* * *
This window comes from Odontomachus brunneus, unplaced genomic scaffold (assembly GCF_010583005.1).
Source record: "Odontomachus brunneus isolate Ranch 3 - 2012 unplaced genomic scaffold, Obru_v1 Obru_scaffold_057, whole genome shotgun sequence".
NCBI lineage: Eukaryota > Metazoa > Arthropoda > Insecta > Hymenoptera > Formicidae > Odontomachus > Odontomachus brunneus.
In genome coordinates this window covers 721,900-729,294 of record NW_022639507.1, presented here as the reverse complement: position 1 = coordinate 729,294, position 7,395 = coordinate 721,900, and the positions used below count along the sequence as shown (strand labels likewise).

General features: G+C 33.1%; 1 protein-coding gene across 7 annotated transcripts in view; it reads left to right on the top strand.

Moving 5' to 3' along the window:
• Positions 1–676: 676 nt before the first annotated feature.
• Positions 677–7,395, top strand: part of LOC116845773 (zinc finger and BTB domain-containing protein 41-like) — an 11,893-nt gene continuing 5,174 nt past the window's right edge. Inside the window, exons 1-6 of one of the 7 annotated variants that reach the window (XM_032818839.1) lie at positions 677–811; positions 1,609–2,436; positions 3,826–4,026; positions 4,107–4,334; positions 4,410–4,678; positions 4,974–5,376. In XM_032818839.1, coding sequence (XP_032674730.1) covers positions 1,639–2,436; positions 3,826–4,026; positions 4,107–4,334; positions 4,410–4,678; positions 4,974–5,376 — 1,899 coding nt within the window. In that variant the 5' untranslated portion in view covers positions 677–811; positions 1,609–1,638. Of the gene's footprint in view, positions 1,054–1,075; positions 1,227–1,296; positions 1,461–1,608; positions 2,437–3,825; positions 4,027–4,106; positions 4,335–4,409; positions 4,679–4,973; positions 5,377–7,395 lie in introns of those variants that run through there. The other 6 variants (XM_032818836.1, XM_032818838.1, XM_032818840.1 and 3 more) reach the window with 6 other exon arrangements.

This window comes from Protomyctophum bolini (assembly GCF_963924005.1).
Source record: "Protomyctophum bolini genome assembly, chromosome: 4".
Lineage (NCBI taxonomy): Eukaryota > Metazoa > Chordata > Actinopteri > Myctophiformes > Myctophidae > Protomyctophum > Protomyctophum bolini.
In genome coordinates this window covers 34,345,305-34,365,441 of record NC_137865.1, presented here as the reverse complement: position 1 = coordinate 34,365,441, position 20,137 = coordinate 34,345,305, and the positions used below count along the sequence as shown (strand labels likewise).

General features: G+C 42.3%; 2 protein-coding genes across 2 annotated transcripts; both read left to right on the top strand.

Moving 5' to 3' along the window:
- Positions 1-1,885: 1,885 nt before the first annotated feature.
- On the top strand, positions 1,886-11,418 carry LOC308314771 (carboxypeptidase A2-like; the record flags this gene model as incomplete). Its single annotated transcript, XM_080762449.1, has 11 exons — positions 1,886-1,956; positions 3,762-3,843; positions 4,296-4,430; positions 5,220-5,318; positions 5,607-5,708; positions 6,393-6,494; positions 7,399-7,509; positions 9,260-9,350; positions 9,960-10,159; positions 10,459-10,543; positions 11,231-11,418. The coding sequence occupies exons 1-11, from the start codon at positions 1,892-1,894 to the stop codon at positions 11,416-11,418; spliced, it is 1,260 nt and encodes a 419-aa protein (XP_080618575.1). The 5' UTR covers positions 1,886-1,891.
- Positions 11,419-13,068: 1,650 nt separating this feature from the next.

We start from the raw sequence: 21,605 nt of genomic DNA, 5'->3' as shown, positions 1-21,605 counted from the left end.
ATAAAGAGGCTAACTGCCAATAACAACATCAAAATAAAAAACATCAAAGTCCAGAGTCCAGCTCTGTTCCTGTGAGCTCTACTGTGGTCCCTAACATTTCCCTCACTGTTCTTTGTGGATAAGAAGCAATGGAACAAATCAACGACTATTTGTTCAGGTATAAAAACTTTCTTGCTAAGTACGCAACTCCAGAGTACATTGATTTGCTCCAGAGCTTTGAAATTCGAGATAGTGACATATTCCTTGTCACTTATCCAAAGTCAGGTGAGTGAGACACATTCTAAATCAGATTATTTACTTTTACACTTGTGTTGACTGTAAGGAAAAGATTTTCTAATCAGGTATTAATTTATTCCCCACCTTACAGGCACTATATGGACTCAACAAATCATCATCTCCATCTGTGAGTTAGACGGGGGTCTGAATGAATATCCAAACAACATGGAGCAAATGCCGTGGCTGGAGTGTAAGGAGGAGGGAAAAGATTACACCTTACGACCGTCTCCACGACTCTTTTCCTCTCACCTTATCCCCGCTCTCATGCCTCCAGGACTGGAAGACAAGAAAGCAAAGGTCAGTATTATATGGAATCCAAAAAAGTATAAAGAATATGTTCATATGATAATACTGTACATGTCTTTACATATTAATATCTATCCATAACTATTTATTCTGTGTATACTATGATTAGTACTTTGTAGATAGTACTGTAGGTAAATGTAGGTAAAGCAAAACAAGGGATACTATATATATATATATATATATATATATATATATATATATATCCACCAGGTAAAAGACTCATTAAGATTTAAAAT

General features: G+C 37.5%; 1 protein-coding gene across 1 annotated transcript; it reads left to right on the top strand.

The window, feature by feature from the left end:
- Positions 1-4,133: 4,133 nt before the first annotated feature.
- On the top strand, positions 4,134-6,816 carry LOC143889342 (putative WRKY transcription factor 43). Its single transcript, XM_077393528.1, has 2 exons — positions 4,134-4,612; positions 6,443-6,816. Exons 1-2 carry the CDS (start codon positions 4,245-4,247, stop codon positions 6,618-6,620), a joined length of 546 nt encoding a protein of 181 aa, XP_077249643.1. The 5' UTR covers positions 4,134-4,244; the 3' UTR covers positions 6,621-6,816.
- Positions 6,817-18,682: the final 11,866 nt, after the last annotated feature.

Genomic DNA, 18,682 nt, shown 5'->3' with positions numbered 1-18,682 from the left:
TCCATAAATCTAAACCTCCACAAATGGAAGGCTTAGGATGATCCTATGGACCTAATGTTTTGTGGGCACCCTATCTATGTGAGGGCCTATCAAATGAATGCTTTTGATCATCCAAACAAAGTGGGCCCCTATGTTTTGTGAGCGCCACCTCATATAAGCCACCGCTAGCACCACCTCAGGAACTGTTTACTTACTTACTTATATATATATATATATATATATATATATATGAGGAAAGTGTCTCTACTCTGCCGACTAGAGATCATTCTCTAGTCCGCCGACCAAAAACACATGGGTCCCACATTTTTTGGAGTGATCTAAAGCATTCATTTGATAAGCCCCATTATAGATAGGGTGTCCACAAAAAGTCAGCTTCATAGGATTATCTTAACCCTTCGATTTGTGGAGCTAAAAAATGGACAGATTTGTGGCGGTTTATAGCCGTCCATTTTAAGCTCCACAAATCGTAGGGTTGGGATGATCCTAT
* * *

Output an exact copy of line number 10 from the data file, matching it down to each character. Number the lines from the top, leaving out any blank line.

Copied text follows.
Source record: "Protomyctophum bolini genome assembly, chromosome: 4".